Run Jitsi on Custom Ports

Jitsi-logoJitsi is a video conferencing system that you can install on a private host. Traffic is encrypted from client to server, but is decrypted at the server in order to relay the audio/video to conference participants. I chose to run my own server so that decrypted communication is kept on a server I control running in my garage.

Like most people, I get 1 public IP from my ISP. Since I already run stuff on TCP/443 I needed Jitsi to run on some other port. Since I could not find a step by step guide on how to so this, I worked it out and am posting this here for anyone who wants Jitsi to run on a custom port.

The basic overview on how I got this to work ran like this :
1) Switch router 80/443 ports to point to the host that will host Jitsi.
2) Run through the Jitsi Quick Install
3) Switch router 80/443 back to original host. Add port forward for 444 to Jitsi host.
4) Edit the configs for new port, restart and test.

Here are the details:

Step 1:
I found that when Jitsi installs it is expecting to have the default ports 80 and 443 available. The easiest way to handle this is to just temporarily give the Jitsi host the 80/443 that it needs. I changed my perimeter router to forward TCP/80 and TCP/443 away from the original host to the new Jitsi host. This is just for the quick install and is switched back after the install is completed. Add the additional ports Jitsi needs TCP/4443 and UDP/10000.

So for Step 1, you should have the following ports forwarded into Jitsi:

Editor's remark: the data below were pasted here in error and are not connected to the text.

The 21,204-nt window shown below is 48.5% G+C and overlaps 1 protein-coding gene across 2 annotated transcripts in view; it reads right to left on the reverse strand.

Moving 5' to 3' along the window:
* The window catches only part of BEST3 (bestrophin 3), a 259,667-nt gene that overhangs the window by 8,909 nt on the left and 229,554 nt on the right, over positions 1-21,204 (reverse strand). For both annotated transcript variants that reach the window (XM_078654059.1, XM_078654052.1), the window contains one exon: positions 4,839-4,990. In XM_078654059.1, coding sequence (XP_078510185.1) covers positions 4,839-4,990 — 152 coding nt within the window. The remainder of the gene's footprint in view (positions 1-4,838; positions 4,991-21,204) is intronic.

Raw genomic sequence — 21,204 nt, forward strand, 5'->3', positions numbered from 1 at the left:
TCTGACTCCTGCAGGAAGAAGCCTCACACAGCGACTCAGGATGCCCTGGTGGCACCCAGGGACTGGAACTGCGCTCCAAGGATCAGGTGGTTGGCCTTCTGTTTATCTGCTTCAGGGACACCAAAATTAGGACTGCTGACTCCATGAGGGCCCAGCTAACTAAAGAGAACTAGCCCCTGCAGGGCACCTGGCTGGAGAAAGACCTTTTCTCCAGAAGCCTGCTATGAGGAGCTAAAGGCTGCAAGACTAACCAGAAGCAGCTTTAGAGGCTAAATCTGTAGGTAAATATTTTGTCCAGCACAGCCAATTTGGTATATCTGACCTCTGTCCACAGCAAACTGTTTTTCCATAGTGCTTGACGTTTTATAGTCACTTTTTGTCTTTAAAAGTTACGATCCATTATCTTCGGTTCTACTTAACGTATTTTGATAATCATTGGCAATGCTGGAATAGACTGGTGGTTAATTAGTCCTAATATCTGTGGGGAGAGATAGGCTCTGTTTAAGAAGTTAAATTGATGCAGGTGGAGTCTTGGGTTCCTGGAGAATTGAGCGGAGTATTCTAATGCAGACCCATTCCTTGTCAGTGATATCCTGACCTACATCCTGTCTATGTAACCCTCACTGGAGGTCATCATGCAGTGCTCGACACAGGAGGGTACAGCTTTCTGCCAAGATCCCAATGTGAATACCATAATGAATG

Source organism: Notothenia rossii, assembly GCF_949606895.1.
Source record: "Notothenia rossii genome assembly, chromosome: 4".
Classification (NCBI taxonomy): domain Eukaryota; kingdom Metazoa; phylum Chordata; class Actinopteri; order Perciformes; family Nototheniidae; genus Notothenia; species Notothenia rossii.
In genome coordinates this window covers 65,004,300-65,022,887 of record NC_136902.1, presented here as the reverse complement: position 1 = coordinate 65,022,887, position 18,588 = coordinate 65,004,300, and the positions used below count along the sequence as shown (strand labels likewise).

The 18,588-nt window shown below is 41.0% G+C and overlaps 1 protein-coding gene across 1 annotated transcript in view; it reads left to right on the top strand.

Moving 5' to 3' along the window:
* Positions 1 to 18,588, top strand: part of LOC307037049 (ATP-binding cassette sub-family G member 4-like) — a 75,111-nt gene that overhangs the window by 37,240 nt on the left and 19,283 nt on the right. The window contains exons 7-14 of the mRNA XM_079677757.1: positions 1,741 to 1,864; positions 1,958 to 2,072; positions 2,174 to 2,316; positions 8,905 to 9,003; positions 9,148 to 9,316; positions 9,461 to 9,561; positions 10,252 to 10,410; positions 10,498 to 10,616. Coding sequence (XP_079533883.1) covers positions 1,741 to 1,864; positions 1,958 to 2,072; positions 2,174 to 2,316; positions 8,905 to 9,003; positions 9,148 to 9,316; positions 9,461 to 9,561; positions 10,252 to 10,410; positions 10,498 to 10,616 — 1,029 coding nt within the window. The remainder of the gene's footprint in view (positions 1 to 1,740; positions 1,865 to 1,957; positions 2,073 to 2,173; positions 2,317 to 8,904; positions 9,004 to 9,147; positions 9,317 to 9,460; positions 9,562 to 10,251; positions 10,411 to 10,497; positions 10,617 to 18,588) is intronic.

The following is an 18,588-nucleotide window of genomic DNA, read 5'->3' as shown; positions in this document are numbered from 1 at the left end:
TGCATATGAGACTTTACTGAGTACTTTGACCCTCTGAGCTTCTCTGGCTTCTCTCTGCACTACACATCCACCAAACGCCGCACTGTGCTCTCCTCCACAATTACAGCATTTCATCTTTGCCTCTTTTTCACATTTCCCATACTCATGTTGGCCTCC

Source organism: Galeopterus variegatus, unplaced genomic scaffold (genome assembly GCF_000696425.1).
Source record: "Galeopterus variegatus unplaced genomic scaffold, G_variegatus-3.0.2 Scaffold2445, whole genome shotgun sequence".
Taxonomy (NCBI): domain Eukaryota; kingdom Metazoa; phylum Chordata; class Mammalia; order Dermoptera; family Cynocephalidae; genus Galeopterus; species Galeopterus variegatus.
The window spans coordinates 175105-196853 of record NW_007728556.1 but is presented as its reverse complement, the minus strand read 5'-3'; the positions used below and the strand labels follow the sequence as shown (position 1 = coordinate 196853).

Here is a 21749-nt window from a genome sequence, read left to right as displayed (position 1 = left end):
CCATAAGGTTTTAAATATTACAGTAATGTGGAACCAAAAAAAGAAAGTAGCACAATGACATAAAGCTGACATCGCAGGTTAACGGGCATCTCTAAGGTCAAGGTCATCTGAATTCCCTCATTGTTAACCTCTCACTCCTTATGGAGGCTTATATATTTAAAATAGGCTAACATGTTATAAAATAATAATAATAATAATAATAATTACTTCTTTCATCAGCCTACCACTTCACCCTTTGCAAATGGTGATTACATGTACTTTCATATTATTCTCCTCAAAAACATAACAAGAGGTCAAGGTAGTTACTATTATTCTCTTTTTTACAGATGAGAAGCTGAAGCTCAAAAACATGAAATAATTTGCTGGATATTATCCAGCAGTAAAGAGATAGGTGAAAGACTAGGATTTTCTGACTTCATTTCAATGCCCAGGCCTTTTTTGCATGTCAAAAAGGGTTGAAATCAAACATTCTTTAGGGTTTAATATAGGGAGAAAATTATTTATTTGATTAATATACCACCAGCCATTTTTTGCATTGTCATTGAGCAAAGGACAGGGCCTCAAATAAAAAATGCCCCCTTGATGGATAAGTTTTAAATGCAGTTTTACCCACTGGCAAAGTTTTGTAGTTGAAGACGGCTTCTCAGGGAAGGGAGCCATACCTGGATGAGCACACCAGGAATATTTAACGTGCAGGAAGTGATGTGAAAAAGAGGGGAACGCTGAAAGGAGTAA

disabled TCP/80 --> original host tcp/80
disabled TCP/443 --> original host tcp/443
TCP 80 --> Jitsi host tcp/80
TCP 443 --> Jitsi host tcp/443
TCP 4443 --> Jitsi host tcp/4443
UDP 10000 --> Jitsi host udp/10000

Step 2:
The basic Jitsi setup is located here Jitsi Quick Setup. This setup gets you the default jitsi install using nginx and videobridge2. You should be able to connect to your Jitsi service on https port 443 at this point. If you can, then the default Jitsi is done.

Step 3:
Switch your router TCP/80 and TCP/443 back to the original host. Create new port forward entries for TCP/444 to the Jitsi host.
So for Step 3, you should have the following ports forwarded into Jitsi:

TCP/80 --> original host tcp/80
TCP/443 --> original host tcp/443
disabled TCP 80 --> Jitsi host tcp/80
disabled TCP 443 --> Jitsi host tcp/443
TCP 444 --> Jitsi host tcp/444
TCP 4443 --> Jitsi host tcp/4443
UDP 10000 --> Jitsi host udp/10000

Step 4:
To get the Jitsi frontend to answer on TCP/444 we need to edit the following:

Edit /etc/nginx/sites-available/yoursite.conf
Update the port 443 to 444

server {
    listen 444 ssl;
    listen [::]:444 ssl;

Edit /etc/jitsi/meet/yousite-config.js
Update the ‘bosh:’ value to include port 444

    // BOSH URL. FIXME: use XEP-0156 to discover it.
    bosh: '//yoursite:444/http-bind',

Restart nginx service
Restart jitsi-videobridge2 service.

And that’s it. Test it by hitting https://yoursite:444 and you should get the jitsi home page and be able to start a conference.

And finally the Big Problem with this:
LetsEncrypt renews the certificated using port 80 and 443. And we dont have that mapped to Jitsi anymore. So in 90 days your cert will expire. Best option is to use lets encrypt alt method for validation using

I found these alternatives:
1) Run all services on 1 host. Lets Encrypt supports SAN names so you can use nginx to proxy traffic to the correct service based on server name. You only need the 1 cert with multiple names in nginx or this to work.
2) As of Jan of 2019, Lets Encrypt shows: You can use DNS-01 challenges or you can use one of the clients that supports TLS-ALPN-01 challenges (on port 443).

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